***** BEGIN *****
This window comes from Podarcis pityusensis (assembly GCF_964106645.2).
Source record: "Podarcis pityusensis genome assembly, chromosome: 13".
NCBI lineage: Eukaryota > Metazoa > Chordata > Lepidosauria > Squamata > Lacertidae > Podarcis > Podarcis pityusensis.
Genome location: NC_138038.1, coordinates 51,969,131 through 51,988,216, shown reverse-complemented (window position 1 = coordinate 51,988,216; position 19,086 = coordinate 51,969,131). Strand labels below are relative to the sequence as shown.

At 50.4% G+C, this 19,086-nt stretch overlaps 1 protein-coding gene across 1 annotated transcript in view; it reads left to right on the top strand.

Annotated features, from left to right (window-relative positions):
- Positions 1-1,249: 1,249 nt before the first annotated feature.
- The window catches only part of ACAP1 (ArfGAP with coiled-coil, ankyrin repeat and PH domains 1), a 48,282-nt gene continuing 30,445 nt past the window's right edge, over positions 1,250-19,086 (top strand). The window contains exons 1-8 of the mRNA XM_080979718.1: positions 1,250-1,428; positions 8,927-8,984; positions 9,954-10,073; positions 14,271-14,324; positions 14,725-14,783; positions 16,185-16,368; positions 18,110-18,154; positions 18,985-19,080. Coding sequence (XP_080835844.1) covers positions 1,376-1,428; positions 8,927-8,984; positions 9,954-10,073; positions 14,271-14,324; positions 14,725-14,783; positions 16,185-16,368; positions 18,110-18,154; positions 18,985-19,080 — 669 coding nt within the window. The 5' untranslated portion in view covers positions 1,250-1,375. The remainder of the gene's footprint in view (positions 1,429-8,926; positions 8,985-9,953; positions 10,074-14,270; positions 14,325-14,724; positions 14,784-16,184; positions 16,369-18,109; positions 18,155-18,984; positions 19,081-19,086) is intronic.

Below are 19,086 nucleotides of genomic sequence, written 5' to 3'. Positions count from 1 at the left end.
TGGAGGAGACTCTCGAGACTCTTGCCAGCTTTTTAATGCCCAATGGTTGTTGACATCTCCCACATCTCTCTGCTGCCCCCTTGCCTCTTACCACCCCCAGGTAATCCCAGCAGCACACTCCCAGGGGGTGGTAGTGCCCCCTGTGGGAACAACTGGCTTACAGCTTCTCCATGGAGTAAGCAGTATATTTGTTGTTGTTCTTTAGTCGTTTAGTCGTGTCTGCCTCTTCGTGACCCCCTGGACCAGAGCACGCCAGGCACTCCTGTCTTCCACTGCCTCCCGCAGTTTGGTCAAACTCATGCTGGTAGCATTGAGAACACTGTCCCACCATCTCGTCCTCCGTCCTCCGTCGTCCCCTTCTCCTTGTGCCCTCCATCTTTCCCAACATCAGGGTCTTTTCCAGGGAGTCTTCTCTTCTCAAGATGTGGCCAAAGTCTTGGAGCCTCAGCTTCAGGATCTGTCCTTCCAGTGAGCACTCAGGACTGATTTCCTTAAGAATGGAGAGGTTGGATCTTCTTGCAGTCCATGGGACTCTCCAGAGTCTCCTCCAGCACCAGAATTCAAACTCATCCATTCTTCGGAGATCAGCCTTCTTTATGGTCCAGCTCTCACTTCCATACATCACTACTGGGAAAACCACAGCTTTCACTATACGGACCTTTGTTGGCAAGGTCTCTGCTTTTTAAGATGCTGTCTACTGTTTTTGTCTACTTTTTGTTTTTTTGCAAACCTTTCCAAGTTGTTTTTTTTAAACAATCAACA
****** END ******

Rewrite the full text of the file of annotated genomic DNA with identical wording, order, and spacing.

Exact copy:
This window comes from Podarcis pityusensis (assembly GCF_964106645.2).
Source record: "Podarcis pityusensis genome assembly, chromosome: 13".
NCBI lineage: Eukaryota > Metazoa > Chordata > Lepidosauria > Squamata > Lacertidae > Podarcis > Podarcis pityusensis.
Genome location: NC_138038.1, coordinates 51,969,131 through 51,988,216, shown reverse-complemented (window position 1 = coordinate 51,988,216; position 19,086 = coordinate 51,969,131). Strand labels below are relative to the sequence as shown.

At 50.4% G+C, this 19,086-nt stretch overlaps 1 protein-coding gene across 1 annotated transcript in view; it reads left to right on the top strand.

Annotated features, from left to right (window-relative positions):
- Positions 1-1,249: 1,249 nt before the first annotated feature.
- The window catches only part of ACAP1 (ArfGAP with coiled-coil, ankyrin repeat and PH domains 1), a 48,282-nt gene continuing 30,445 nt past the window's right edge, over positions 1,250-19,086 (top strand). The window contains exons 1-8 of the mRNA XM_080979718.1: positions 1,250-1,428; positions 8,927-8,984; positions 9,954-10,073; positions 14,271-14,324; positions 14,725-14,783; positions 16,185-16,368; positions 18,110-18,154; positions 18,985-19,080. Coding sequence (XP_080835844.1) covers positions 1,376-1,428; positions 8,927-8,984; positions 9,954-10,073; positions 14,271-14,324; positions 14,725-14,783; positions 16,185-16,368; positions 18,110-18,154; positions 18,985-19,080 — 669 coding nt within the window. The 5' untranslated portion in view covers positions 1,250-1,375. The remainder of the gene's footprint in view (positions 1,429-8,926; positions 8,985-9,953; positions 10,074-14,270; positions 14,325-14,724; positions 14,784-16,184; positions 16,369-18,109; positions 18,155-18,984; positions 19,081-19,086) is intronic.

Below are 19,086 nucleotides of genomic sequence, written 5' to 3'. Positions count from 1 at the left end.
TGGAGGAGACTCTCGAGACTCTTGCCAGCTTTTTAATGCCCAATGGTTGTTGACATCTCCCACATCTCTCTGCTGCCCCCTTGCCTCTTACCACCCCCAGGTAATCCCAGCAGCACACTCCCAGGGGGTGGTAGTGCCCCCTGTGGGAACAACTGGCTTACAGCTTCTCCATGGAGTAAGCAGTATATTTGTTGTTGTTCTTTAGTCGTTTAGTCGTGTCTGCCTCTTCGTGACCCCCTGGACCAGAGCACGCCAGGCACTCCTGTCTTCCACTGCCTCCCGCAGTTTGGTCAAACTCATGCTGGTAGCATTGAGAACACTGTCCCACCATCTCGTCCTCCGTCCTCCGTCGTCCCCTTCTCCTTGTGCCCTCCATCTTTCCCAACATCAGGGTCTTTTCCAGGGAGTCTTCTCTTCTCAAGATGTGGCCAAAGTCTTGGAGCCTCAGCTTCAGGATCTGTCCTTCCAGTGAGCACTCAGGACTGATTTCCTTAAGAATGGAGAGGTTGGATCTTCTTGCAGTCCATGGGACTCTCCAGAGTCTCCTCCAGCACCAGAATTCAAACTCATCCATTCTTCGGAGATCAGCCTTCTTTATGGTCCAGCTCTCACTTCCATACATCACTACTGGGAAAACCACAGCTTTCACTATACGGACCTTTGTTGGCAAGGTCTCTGCTTTTTAAGATGCTGTCTACTGTTTTTGTCTACTTTTTGTTTTTTTGCAAACCTTTCCAAGTTGTTTTTTTTAAACAATCAACA